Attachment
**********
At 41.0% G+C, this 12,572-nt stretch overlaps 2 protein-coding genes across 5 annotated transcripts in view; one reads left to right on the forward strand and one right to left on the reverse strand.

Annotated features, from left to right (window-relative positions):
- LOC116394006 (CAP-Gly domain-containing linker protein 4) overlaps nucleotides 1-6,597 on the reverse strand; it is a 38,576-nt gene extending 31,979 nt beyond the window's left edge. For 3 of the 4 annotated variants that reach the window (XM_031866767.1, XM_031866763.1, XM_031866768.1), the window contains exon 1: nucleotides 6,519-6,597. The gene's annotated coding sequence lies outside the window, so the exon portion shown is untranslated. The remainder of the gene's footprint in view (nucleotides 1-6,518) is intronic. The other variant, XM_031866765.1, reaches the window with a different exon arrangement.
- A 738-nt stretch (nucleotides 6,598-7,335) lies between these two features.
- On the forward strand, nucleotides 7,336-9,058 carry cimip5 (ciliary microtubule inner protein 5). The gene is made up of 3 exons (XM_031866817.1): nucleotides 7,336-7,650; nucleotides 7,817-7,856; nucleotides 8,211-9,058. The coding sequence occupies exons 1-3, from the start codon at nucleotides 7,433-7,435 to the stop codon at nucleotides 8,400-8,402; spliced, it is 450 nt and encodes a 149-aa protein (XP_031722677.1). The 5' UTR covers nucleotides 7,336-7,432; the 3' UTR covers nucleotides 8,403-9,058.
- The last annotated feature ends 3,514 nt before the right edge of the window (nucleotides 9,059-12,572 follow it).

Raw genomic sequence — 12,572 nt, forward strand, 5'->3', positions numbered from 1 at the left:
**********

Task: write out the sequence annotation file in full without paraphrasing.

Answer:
At 41.0% G+C, this 12,572-nt stretch overlaps 2 protein-coding genes across 5 annotated transcripts in view; one reads left to right on the forward strand and one right to left on the reverse strand.

Annotated features, from left to right (window-relative positions):
- LOC116394006 (CAP-Gly domain-containing linker protein 4) overlaps nucleotides 1-6,597 on the reverse strand; it is a 38,576-nt gene extending 31,979 nt beyond the window's left edge. For 3 of the 4 annotated variants that reach the window (XM_031866767.1, XM_031866763.1, XM_031866768.1), the window contains exon 1: nucleotides 6,519-6,597. The gene's annotated coding sequence lies outside the window, so the exon portion shown is untranslated. The remainder of the gene's footprint in view (nucleotides 1-6,518) is intronic. The other variant, XM_031866765.1, reaches the window with a different exon arrangement.
- A 738-nt stretch (nucleotides 6,598-7,335) lies between these two features.
- On the forward strand, nucleotides 7,336-9,058 carry cimip5 (ciliary microtubule inner protein 5). The gene is made up of 3 exons (XM_031866817.1): nucleotides 7,336-7,650; nucleotides 7,817-7,856; nucleotides 8,211-9,058. The coding sequence occupies exons 1-3, from the start codon at nucleotides 7,433-7,435 to the stop codon at nucleotides 8,400-8,402; spliced, it is 450 nt and encodes a 149-aa protein (XP_031722677.1). The 5' UTR covers nucleotides 7,336-7,432; the 3' UTR covers nucleotides 8,403-9,058.
- The last annotated feature ends 3,514 nt before the right edge of the window (nucleotides 9,059-12,572 follow it).

Raw genomic sequence — 12,572 nt, forward strand, 5'->3', positions numbered from 1 at the left: